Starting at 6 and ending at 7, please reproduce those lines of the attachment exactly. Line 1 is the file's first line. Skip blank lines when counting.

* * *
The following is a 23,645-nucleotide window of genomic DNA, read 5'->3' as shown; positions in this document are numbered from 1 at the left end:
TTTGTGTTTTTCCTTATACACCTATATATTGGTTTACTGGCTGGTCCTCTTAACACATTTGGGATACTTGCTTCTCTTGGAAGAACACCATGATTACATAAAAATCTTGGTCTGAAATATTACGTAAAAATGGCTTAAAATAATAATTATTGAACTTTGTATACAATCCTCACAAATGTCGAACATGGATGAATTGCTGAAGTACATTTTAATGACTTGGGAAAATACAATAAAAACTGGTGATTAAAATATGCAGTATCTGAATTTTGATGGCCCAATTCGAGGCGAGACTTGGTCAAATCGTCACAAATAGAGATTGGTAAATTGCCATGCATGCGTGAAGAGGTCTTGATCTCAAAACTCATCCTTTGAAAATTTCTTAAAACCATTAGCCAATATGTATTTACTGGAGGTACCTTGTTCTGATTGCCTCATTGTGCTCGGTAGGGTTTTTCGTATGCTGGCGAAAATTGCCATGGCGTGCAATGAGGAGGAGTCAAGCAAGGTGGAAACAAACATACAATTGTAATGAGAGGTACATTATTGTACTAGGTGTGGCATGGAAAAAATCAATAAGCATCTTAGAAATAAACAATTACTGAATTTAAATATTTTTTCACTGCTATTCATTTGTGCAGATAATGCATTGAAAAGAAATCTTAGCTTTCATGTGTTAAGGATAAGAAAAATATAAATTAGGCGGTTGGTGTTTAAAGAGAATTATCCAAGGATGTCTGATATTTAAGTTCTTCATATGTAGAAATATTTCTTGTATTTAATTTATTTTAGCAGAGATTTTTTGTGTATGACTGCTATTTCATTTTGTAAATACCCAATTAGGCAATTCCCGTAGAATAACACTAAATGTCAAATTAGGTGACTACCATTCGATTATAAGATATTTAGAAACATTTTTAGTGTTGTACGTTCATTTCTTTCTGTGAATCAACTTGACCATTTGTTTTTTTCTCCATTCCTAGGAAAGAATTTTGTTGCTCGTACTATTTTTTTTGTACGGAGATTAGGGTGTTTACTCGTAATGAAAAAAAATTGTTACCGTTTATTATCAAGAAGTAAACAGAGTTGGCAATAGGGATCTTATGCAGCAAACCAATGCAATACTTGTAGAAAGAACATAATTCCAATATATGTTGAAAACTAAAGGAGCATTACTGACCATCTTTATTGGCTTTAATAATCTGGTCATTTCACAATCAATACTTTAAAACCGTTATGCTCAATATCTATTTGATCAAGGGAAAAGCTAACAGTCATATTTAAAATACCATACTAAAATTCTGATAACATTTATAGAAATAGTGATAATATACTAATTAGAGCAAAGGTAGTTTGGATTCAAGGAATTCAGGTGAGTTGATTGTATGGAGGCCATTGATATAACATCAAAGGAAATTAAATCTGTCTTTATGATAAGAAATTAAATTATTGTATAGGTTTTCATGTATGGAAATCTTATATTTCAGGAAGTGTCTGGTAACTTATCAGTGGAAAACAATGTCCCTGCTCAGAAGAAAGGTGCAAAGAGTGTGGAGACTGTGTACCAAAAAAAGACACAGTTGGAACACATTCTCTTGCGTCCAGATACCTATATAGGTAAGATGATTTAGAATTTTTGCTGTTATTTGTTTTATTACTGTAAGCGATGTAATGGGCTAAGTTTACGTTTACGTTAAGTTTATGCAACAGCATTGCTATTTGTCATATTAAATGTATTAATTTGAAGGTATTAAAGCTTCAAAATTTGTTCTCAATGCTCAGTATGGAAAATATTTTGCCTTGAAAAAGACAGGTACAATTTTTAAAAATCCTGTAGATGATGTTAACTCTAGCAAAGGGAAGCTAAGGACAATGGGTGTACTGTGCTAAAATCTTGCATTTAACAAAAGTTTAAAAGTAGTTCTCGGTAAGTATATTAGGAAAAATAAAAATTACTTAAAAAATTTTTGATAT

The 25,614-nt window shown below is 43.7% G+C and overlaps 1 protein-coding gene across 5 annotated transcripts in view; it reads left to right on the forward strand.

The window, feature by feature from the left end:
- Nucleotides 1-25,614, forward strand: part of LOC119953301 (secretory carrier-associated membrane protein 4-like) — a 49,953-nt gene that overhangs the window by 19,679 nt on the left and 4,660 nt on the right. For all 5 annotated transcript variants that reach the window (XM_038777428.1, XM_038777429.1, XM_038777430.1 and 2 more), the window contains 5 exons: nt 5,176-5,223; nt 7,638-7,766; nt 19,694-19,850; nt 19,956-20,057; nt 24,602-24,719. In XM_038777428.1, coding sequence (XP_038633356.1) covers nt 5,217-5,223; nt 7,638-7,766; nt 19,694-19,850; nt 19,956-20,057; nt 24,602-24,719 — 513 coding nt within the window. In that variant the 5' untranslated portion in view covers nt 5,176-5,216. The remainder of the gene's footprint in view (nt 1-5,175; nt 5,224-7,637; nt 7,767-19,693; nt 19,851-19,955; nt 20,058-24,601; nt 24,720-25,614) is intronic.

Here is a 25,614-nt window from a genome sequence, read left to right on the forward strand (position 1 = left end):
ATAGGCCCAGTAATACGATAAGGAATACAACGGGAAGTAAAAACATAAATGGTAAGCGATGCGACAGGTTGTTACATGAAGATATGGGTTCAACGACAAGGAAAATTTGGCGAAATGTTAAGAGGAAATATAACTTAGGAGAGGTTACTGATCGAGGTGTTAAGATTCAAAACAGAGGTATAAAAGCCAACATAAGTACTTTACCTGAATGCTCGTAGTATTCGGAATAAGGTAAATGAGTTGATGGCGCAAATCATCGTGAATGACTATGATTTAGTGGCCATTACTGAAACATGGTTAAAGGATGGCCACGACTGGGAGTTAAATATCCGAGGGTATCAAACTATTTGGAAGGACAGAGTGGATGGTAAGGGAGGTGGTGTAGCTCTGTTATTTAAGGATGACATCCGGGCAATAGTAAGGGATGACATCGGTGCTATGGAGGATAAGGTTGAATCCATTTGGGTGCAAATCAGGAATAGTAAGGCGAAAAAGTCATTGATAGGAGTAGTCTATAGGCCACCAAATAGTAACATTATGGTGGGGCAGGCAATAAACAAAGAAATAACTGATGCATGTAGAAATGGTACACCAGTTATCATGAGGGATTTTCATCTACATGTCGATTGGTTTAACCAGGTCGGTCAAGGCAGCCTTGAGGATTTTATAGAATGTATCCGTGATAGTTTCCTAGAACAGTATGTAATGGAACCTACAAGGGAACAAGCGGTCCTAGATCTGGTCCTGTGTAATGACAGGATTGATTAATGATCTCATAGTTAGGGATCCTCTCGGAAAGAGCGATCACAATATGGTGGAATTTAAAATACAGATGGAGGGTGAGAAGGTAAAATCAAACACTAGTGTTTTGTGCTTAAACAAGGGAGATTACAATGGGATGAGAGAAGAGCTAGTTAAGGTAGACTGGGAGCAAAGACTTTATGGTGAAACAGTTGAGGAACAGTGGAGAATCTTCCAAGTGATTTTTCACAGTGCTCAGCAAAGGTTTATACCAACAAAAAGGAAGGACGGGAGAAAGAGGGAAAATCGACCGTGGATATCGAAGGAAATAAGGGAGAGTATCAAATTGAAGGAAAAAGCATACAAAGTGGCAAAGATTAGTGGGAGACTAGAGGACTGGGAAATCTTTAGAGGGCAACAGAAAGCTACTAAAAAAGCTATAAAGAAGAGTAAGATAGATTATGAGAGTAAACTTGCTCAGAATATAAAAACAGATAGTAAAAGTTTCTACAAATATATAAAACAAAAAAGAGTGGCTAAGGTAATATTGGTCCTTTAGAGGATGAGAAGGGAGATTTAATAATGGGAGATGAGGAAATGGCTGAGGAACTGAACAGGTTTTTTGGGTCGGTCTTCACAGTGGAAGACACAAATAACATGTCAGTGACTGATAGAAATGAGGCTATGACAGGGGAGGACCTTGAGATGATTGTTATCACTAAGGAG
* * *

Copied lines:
Here is a 25,614-nt window from a genome sequence, read left to right on the forward strand (position 1 = left end):
ATAGGCCCAGTAATACGATAAGGAATACAACGGGAAGTAAAAACATAAATGGTAAGCGATGCGACAGGTTGTTACATGAAGATATGGGTTCAACGACAAGGAAAATTTGGCGAAATGTTAAGAGGAAATATAACTTAGGAGAGGTTACTGATCGAGGTGTTAAGATTCAAAACAGAGGTATAAAAGCCAACATAAGTACTTTACCTGAATGCTCGTAGTATTCGGAATAAGGTAAATGAGTTGATGGCGCAAATCATCGTGAATGACTATGATTTAGTGGCCATTACTGAAACATGGTTAAAGGATGGCCACGACTGGGAGTTAAATATCCGAGGGTATCAAACTATTTGGAAGGACAGAGTGGATGGTAAGGGAGGTGGTGTAGCTCTGTTATTTAAGGATGACATCCGGGCAATAGTAAGGGATGACATCGGTGCTATGGAGGATAAGGTTGAATCCATTTGGGTGCAAATCAGGAATAGTAAGGCGAAAAAGTCATTGATAGGAGTAGTCTATAGGCCACCAAATAGTAACATTATGGTGGGGCAGGCAATAAACAAAGAAATAACTGATGCATGTAGAAATGGTACACCAGTTATCATGAGGGATTTTCATCTACATGTCGATTGGTTTAACCAGGTCGGTCAAGGCAGCCTTGAGGATTTTATAGAATGTATCCGTGATAGTTTCCTAGAACAGTATGTAATGGAACCTACAAGGGAACAAGCGGTCCTAGATCTGGTCCTGTGTAATGACAGGATTGATTAATGATCTCATAGTTAGGGATCCTCTCGGAAAGAGCGATCACAATATGGTGGAATTTAAAATACAGATGGAGGGTGAGAAGGTAAAATCAAACACTAGTGTTTTGTGCTTAAACAAGGGAGATTACAATGGGATGAGAGAAGAGCTAGTTAAGGTAGACTGGGAGCAAAGACTTTATGGTGAAACAGTTGAGGAACAGTGGAGAATCTTCCAAGTGATTTTTCACAGTGCTCAGCAAAGGTTTATACCAACAAAAAGGAAGGACGGGAGAAAGAGGGAAAATCGACCGTGGATATCGAAGGAAATAAGGGAGAGTATCAAATTGAAGGAAAAAGCATACAAAGTGGCAAAGATTAGTGGGAGACTAGAGGACTGGGAAATCTTTAGAGGGCAACAGAAAGCTACTAAAAAAGCTATAAAGAAGAGTAAGATAGATTATGAGAGTAAACTTGCTCAGAATATAAAAACAGATAGTAAAAGTTTCTACAAATATATAAAACAAAAAAGAGTGGCTAAGGTAATATTGGTCCTTTAGAGGATGAGAAGGGAGATTTAATAATGGGAGATGAGGAAATGGCTGAGGAACTGAACAGGTTTTTTGGGTCGGTCTTCACAGTGGAAGACACAAATAACATGTCAGTGACTGATAGAAATGAGGCTATGACAGGGGAGGACCTTGAGATGATTGTTATCACTAAGGAG